Also in the Policy Forum section of this week’s edition of Science is a longer paper on how journals and scientific organizations might promote transparency and openness in their research. The Transparency and Openness Promotion Committee developed the guidelines, which are also available on the website of the Center for Open Science, one of the parties involved in the project. The committee met in November of 2014, and was organized by representatives from the Center for Open Science, Science magazine and the Berkeley Initiative for Transparency in the Social Sciences.
Signing on to these guidelines means the organizations and journals are expressing support for the guidelines. It also represents a commitment to review those guidelines for possible adoption.
The guidelines have eight kinds of standards: citations, data, analytic methods, research materials, reporting research design and analysis, preregistration of studies and preregistration of analysis. For each of these standards categories, there are three levels of disclosure. Per the guidelines, “Level 1 recommends citation standards, Level 2 requires adherence to citation standards, and Level 3 requires and enforces adherence to citation standards.”
The appropriate level for each type is something that each journal and/or organization can decide for itself. There are variations in scientific norms by field where citations are concerned, and there are also matters of infrastructure and expense to consider.
So this project has come to the beginning of the middle. Over the next several months the many signatories should be reviewing their practices and determining which standards they will adopt and at what level. If your field has signed on, see what you can do to ensure that a commitment is made to follow these guidelines.
In this week’s issue of Science the Policy Forum section includes an essay from several senior researchers and research administrators discussing the challenges to improving the incentives for ensuring high integrity in research. The group was convened by the National Academies and the Annenberg Retreat at Sunnyland.
The essay covers a number of concerns about vetting research results that have been heard before (publishing negative results, need for additional mentoring, independent validation/replication, etc.) and the initiatives several journals and institutions are taking to improve those processes. But one particular item caught my attention, and that of others: distinguishing between retractions due to fraud or misconduct and those needed for other reasons. From the essay:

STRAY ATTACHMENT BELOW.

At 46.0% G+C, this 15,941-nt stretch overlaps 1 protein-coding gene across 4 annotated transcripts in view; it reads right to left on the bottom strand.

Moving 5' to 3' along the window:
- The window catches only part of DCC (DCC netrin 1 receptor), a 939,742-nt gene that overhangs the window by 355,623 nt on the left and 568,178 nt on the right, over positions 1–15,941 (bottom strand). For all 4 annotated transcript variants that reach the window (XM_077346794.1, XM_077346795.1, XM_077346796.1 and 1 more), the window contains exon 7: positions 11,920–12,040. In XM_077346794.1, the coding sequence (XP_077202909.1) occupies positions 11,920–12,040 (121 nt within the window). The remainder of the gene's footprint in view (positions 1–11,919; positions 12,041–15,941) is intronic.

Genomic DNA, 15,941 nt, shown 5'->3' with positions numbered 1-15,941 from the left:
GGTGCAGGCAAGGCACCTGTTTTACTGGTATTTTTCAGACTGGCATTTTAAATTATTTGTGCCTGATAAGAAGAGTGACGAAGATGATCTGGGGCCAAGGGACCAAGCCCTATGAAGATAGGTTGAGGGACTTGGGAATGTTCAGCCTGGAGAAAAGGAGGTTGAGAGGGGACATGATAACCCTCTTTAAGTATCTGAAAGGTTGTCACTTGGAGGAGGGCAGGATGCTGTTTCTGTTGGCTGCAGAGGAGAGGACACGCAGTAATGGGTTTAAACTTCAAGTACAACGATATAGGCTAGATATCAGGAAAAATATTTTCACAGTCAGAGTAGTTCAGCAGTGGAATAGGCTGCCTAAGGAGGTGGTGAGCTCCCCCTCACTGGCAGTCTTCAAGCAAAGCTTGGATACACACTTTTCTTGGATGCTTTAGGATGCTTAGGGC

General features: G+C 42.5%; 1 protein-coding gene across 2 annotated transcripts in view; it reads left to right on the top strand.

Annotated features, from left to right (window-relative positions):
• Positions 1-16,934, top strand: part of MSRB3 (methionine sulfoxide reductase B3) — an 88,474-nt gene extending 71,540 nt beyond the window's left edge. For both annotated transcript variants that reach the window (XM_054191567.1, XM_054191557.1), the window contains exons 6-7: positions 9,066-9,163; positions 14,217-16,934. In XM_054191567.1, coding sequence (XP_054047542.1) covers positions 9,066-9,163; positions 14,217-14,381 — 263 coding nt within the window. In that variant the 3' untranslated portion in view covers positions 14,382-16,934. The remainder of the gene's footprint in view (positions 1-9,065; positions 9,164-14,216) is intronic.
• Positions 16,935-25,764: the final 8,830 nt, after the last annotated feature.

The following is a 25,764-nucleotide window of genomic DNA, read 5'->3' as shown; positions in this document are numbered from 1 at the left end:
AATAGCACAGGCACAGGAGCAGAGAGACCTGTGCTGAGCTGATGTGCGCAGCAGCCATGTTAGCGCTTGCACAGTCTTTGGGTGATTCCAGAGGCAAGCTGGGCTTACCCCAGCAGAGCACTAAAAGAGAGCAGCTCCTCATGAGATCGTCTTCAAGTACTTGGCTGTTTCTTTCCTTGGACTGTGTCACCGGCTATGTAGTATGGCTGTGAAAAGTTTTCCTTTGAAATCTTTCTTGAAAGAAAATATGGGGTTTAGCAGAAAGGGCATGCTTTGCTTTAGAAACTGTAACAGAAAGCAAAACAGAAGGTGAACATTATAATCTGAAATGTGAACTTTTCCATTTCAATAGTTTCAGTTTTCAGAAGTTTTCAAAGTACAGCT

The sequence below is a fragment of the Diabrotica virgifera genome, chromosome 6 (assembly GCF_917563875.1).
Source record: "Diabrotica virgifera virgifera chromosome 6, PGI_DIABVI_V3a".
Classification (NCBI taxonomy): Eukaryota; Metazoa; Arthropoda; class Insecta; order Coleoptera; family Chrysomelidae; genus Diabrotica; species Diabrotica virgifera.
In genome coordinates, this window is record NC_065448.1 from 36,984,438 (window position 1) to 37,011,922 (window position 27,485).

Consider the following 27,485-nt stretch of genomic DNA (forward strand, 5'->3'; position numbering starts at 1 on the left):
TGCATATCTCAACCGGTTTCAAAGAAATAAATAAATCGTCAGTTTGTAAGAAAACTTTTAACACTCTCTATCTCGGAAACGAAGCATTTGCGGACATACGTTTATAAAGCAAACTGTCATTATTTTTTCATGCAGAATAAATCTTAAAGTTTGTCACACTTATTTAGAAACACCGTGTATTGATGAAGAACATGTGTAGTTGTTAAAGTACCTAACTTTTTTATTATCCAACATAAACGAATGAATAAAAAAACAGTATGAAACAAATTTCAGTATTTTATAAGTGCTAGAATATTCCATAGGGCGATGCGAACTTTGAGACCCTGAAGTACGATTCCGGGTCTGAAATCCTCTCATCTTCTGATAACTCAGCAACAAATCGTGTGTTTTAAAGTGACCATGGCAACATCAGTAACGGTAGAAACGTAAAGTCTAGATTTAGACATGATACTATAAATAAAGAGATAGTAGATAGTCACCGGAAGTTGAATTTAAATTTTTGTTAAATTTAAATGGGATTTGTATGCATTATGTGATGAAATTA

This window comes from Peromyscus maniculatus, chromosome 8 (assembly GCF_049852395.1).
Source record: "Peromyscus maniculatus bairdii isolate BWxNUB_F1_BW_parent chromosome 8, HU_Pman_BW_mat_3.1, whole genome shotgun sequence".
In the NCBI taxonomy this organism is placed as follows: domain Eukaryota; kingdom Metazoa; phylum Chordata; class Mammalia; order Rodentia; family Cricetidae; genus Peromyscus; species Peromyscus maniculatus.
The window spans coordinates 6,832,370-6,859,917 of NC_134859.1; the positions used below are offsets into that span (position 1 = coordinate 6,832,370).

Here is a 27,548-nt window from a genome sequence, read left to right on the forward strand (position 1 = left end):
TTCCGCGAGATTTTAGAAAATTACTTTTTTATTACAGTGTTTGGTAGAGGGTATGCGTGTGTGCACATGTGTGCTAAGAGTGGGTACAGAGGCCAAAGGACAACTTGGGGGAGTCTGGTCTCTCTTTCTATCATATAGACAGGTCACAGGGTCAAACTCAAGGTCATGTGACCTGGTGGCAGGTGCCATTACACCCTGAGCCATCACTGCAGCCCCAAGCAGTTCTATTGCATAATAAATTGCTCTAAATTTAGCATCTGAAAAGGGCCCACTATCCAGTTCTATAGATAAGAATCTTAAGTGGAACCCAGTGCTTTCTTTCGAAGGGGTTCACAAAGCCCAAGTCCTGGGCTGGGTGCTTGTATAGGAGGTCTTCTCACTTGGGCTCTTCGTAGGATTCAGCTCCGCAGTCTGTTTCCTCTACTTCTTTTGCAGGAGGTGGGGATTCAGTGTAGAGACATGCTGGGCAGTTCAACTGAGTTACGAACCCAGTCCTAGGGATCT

“[V]oluntary withdrawal of findings by a researcher eager to correct an unintended mistake is laudatory, in contrast to involuntary withdrawal by a duplicitous researcher who has published fraudulent claims. Alternative nomenclature such as “voluntary withdrawal” and “withdrawal for cause” might remove stigma from the former while upping it for the latter.”
In other words, the authors suggest folks aren’t so inclined to report unintended mistakes because of the stigma attached to the word retraction. Whether or not withdrawal for cause has a more negative stigma than retraction is unclear to me.
Changing the nomenclature may help, but as the essay also notes, the infrastructure for checking research results has not matured at a rate comparable to either the increase in scientific research output or the increasing ease of committing scientific fraud and other misconduct.
What might be more effective, but possibly more challenging, is implementing this goal from the essay – “We believe that incentives should be changed so that scholars are rewarded for publishing well rather than often.” I think this is an excellent goal, but there are two sets of stakeholders that have locked into a notion of scientific research quantity as a proxy for quality. Not only is it embedded within the university reward structure, but it is also integrated into policymakers discussions of scientific research support. With Nobel Prize winner numbers often cited (often as a scientific equivalent of ‘mine’s bigger than yours’) efforts to encourage fewer publications are going to be looked at a little oddly from those who hold the purse strings.